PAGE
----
New Jersey and New York City have recently enacted laws that expand the circumstances under which covered employers are required to provide leave to their employees.

In New Jersey, the Security and Financial Empowerment Act (“SAFE”) will enable employees whose lives have been impacted by domestic or sexually violent incidents to take up to 20 days of unpaid leave.  In New York City, the Earned Sick Time Act will grant eligible employees with up to 40 hours per year in paid sick leave.

New Jersey Security and Financial Empowerment Act

On July 18, 2013, Governor Christie signed SAFE, which is expected to take effect on October 1, 2013.  SAFE requires employers to grant 20 days of unpaid leave to employees who are either victims of a domestic or sexually violent incident themselves, or whose child, parent, spouse or domestic or civil union partner is so victimized. Employees seeking leave pursuant to SAFE will have up to one year following the triggering incident to do so.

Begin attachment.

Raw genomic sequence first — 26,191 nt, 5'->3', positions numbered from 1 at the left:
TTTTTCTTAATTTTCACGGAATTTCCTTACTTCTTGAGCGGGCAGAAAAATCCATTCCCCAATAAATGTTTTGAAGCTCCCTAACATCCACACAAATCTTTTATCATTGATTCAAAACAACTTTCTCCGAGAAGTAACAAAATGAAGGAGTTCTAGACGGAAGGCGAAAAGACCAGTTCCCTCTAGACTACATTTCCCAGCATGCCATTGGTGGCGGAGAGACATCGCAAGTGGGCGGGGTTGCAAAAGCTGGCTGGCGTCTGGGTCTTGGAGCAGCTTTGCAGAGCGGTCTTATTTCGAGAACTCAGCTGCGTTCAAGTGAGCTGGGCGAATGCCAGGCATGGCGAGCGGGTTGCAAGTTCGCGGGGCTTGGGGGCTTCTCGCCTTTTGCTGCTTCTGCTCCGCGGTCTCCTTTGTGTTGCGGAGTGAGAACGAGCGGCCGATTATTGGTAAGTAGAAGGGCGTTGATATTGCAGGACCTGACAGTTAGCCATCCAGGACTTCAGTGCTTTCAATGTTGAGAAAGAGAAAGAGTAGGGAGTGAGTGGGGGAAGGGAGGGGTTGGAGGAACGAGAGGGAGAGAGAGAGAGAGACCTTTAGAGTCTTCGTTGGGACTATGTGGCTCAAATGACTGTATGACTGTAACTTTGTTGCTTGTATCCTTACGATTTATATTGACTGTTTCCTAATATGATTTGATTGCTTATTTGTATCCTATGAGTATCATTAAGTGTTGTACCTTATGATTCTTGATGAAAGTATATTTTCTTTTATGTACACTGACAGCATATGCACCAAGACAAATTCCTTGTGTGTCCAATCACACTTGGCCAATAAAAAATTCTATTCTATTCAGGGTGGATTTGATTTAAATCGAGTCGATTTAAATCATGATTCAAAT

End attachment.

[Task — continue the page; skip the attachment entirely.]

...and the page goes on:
SAFE applies to employers who employed 25 or more employees for at least 20 workweeks during the current or immediately preceding year.  Covered employers are required to provide notice to employees of their rights under SAFE in the form and manner to be prescribed by the Commissioner of Labor and Workforce Development. To benefit from SAFE, an employee must have worked for his or her employer for a minimum of 12 months, and for a minimum of 1,000 hours during that 12-month period.

The new statute does not bar an employer from requiring an employee to provide documentation – such as a restraining order or the certification of a social worker – substantiating the domestic or sexually violent incident entitling the employee to leave. The employee may elect, or the employer may require an employee, to use accrued vacation leave, personal leave, or medical or sick leave during any portion of the 20-day leave period authorized by SAFE.

Under SAFE, an employee who is wrongfully denied leave may commence a civil action against his or her employer. The aggrieved employee may seek reinstatement, back pay, and attorney’s fees, and the violating employer may be exposed to civil penalties of up to $2,000 for its first violation, and up to $5,000 for subsequent violations.